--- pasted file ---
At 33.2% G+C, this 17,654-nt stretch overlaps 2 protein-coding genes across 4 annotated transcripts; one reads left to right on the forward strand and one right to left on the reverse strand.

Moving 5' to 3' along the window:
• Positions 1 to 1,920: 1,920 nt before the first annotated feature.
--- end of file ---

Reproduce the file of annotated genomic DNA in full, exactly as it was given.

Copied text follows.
At 33.2% G+C, this 17,654-nt stretch overlaps 2 protein-coding genes across 4 annotated transcripts; one reads left to right on the forward strand and one right to left on the reverse strand.

Moving 5' to 3' along the window:
• Positions 1 to 1,920: 1,920 nt before the first annotated feature.